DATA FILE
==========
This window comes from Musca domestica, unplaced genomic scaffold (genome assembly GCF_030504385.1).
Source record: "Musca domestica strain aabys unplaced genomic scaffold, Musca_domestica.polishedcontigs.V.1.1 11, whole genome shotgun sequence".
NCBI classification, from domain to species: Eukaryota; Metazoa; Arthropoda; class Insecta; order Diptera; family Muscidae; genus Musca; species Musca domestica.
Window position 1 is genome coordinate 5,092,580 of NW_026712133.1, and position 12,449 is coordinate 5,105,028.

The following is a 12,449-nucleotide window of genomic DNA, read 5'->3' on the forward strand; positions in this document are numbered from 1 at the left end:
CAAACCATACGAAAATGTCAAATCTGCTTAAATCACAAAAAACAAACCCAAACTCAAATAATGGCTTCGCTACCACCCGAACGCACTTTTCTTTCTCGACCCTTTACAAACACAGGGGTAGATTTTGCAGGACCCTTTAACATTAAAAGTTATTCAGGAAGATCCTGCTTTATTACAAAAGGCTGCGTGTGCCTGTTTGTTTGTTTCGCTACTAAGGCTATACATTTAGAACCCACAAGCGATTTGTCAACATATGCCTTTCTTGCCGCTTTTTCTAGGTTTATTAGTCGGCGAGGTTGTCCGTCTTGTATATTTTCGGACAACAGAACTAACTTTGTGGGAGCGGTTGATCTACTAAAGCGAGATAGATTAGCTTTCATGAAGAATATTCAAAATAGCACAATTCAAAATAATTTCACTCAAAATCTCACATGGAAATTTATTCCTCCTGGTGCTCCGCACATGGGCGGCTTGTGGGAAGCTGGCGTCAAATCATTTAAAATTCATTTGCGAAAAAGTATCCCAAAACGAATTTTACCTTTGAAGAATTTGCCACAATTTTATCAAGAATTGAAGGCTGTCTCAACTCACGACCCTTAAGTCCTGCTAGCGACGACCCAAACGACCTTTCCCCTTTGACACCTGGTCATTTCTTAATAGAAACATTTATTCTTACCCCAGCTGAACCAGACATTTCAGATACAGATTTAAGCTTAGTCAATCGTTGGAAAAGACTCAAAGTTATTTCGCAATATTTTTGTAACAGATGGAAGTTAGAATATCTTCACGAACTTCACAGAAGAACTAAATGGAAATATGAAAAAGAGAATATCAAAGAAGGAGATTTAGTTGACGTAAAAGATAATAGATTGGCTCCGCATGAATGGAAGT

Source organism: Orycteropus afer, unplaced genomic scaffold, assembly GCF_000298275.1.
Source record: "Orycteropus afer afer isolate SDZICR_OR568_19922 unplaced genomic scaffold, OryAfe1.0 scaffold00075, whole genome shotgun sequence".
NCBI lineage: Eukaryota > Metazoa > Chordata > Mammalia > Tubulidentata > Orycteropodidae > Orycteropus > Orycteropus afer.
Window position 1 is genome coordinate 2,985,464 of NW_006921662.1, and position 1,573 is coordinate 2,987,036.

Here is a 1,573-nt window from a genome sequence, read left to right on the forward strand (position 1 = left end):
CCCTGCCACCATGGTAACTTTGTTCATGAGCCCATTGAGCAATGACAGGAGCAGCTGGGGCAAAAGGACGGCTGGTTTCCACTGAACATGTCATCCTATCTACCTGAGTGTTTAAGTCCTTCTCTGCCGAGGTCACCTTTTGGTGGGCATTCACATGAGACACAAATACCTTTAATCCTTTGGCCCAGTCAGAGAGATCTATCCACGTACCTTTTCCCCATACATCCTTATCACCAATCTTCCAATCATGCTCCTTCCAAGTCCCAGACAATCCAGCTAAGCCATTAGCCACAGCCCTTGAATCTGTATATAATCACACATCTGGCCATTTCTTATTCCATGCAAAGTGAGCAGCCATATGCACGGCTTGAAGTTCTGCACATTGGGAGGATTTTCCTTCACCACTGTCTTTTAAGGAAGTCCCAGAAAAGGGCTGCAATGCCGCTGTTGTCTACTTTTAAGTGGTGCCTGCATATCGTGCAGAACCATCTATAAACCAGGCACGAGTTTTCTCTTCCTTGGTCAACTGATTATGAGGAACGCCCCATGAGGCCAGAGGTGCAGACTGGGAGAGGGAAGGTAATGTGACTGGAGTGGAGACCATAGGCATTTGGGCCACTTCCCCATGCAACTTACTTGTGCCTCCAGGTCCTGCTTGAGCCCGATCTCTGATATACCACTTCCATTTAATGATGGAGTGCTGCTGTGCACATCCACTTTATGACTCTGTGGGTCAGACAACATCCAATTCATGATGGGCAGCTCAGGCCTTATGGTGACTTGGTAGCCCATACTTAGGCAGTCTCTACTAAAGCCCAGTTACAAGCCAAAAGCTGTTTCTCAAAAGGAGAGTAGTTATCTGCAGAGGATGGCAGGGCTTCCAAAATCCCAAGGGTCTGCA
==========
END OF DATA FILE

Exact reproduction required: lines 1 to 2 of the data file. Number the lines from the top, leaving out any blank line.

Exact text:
This window comes from Musca domestica, unplaced genomic scaffold (genome assembly GCF_030504385.1).
Source record: "Musca domestica strain aabys unplaced genomic scaffold, Musca_domestica.polishedcontigs.V.1.1 11, whole genome shotgun sequence".